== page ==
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Aaron Sexton discusses 'tough decision' to choose Ulster Rugby over athletics career

 

Speed machine: Aaron Sexton
Speed machine: Aaron Sexton
Jonathan Bradley

By Jonathan Bradley

Aaron Sexton, the schoolboy sprint star of Ulster A's British and Irish Cup campaign last season, has revealed that he has known for at least a year that he would pursue a career in rugby rather than athletics.

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An Irish Under-20 record holder, he raced competitively for the last time two weekends ago in the under-age European Championships, and admitted he was desperately disappointed to bring the curtain down on his athletics career with a fourth-placed finish.

Now part of the Ulster Academy structure, the back-three player is sure he's made the right choice.

"Obviously it was a tough decision with athletics being a large part of my life," admitted the former Bangor Grammar pupil.

"My dad being my coach and stuff, it was such a big part of my life, but I knew myself it was coming for a while. It was an easier (decision) than I thought.

"It had been looming over me for a few years so I saw it coming for a while, but for the last year or so it has been rugby.

"By the end of last year, after a few of the matches, it was an easy choice to go for the rugby."

When compared to the relative solitude of sprinting, the camaraderie he experienced in a team environment was certainly a tick in the rugby column.

"There is a real brotherhood in there," he said. "I enjoy being with the lads and I enjoy a team environment.

"Everyone here is trying to push each other to be better. There are times that you are out of gas but when you hear someone chirping in your ear it pushes you on. Definitely I like to have the team sport and be with the lads every day, I would far rather do that than be alone."

In a time when talented children can be forced to choose between sports at an early age, Sexton wouldn't swap his record-setting experiences on the track.

"I have been fortunate to continue both," he said. "There are a lot of sacrifices of course. You have to be so disciplined, and I have given up a lot of things, but I would recommend to anyone to do both sports for as long as you can."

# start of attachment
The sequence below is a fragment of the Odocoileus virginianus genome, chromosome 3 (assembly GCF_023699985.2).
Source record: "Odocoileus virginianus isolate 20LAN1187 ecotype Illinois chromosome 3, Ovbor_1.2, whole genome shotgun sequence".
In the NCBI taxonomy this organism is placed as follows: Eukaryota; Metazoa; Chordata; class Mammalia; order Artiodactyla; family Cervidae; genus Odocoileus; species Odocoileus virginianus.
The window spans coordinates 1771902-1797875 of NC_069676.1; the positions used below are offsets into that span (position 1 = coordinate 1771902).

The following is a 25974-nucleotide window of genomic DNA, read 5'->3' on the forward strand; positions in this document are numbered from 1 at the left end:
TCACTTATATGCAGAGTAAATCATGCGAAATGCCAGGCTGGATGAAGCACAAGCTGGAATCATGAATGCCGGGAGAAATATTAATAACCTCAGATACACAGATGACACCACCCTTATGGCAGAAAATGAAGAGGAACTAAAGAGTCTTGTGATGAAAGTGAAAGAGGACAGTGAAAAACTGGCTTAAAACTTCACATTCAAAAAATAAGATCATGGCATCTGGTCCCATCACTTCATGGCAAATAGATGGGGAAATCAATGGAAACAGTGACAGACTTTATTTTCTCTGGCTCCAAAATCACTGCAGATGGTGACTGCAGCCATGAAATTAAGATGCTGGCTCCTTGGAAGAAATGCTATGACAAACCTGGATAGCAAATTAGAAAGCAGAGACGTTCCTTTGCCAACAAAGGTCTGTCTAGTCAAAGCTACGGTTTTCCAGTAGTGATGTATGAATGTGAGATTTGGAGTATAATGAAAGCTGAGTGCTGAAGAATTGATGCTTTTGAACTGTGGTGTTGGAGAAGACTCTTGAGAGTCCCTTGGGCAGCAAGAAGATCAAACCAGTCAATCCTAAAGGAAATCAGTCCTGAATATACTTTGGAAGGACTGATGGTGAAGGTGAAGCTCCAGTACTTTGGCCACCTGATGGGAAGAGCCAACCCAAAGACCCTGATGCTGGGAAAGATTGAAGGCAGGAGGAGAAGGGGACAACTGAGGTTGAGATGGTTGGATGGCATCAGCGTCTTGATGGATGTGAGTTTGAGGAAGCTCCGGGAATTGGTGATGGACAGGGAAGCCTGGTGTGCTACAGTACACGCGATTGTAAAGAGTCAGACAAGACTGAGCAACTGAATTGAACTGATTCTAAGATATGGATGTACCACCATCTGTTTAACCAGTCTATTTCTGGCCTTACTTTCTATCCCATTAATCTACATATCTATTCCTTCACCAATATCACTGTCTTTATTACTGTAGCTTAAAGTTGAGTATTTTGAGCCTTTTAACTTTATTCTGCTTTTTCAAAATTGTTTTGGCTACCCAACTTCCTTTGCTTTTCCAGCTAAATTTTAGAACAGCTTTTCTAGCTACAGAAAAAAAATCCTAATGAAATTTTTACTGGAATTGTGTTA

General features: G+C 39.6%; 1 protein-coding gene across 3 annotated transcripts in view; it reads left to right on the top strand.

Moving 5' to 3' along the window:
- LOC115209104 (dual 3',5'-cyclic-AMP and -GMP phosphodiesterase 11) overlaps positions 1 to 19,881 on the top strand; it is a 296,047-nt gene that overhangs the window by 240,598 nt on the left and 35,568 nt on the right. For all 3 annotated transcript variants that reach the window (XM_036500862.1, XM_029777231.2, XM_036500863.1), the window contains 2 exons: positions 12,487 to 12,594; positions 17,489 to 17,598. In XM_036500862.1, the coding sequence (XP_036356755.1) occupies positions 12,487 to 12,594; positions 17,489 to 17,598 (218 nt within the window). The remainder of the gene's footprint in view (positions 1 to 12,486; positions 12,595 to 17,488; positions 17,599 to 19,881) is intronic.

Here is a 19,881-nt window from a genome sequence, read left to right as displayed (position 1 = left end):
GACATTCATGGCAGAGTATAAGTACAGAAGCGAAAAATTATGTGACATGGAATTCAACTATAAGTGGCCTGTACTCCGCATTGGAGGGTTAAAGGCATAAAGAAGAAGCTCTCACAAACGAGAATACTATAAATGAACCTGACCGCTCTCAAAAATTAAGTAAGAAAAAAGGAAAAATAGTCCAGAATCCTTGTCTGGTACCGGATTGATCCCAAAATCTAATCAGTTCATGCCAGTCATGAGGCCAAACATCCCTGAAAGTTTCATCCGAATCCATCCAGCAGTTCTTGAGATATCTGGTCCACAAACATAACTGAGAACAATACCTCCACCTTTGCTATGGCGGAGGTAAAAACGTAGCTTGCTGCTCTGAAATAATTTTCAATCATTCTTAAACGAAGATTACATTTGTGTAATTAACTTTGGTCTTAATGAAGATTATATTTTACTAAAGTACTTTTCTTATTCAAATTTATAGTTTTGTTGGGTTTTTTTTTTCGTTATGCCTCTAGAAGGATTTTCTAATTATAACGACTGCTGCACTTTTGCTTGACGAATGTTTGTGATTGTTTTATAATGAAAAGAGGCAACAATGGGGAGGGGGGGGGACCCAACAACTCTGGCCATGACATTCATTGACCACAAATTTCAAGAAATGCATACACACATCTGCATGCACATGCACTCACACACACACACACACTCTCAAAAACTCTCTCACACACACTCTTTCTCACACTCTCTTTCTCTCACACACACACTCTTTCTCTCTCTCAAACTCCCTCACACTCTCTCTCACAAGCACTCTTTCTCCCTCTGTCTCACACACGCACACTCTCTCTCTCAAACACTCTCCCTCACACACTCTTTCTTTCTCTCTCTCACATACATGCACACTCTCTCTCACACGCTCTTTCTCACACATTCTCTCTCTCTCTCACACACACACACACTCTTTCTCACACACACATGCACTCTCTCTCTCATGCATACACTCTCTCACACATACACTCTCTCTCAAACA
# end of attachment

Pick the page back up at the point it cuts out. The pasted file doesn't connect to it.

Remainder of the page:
It was a year ago now, while preparing to begin his last year of school, that Sexton was called in to train with Ulster for the first time, ultimately appearing in a pre-season friendly while going on to really catch the eye in the A side, scoring seven tries in six games against professional opposition.

Doing so while yet to sit his A-Levels, coupled with viral videos of his sprint successes, has rendered him the most talked about Ulster prospect of the professional era but he does his best to insulate himself from the steadily building hype.

"I try not to listen or read too much about what is said about me," he said. "I just try and put my best foot forward and do the best I can do every day, putting in the extras.

"I will definitely work for it. I just have to make sure I am doing the right things with recovery, sleep, and putting my best foot forward."

While a number of the more experienced Academy men have been training with the senior squad, who in turn are without their Ireland contingent who are preparing for the World Cup, Sexton's exposure to the camp last summer has certainly made his transition into full-time rugby, and the rigours of its pre-season, easier to handle.

"To come in fit (from athletics training), I am almost one step ahead of everyone already, and I have the experience of last year," he said. "You (already) know what it takes to be there, so just try and drive yourself to that standard. Of course I was (nervous) last year. I did not really know what the whole plan was.

"It was a bit of a shock to the system, but it was a nice shock, I guessed I must have been doing something right. Everyone was so welcoming, it was a lot easier than I expected.

"I was surprised when I came in and they said you get breakfast. I was actually really happy that I was getting a wee bit of breakfast, it meant mum did not have to cook me one.

"I knew a few of the younger boys like Angus Kernohan and they really looked out for me and then the coaches introduced themselves to me and made it a lot easier. The likes of Stuart McCloskey and Craig Gilroy, being Bangor guys too, they were both looking out for you. I learned so much last year."

There were still, of course, a few moments where a young man, who could not yet legally buy a pint, had to pinch himself that he was sat as a contemporary to bona fide rugby stars.

"At the first meeting I was one of the first ones in and was sitting down just watching everyone walking in," he recalled.

"The Irish boys were in camp at the time but then a couple of weeks later you see Jacob Stockdale walking past not long after scoring seven tries in the Six Nations. Yeah, I was a bit speechless at times, but he has helped me out a couple of times now.

"You probably do not realise how close you are to them."

In the immediate future, Sexton's obvious attributes are set to see him become involved in the Sevens set-up, a well-timed call-up given their involvement in the World Series next season.

"This year will be different for me, a different environment. I do not really know what the year is going to hold for me. As long as I stay fit and keep taking steps forward, hopefully the rest will take care of itself," he added.

Given Sexton's track record, it would be no surprise if he progressed in double-quick fashion.

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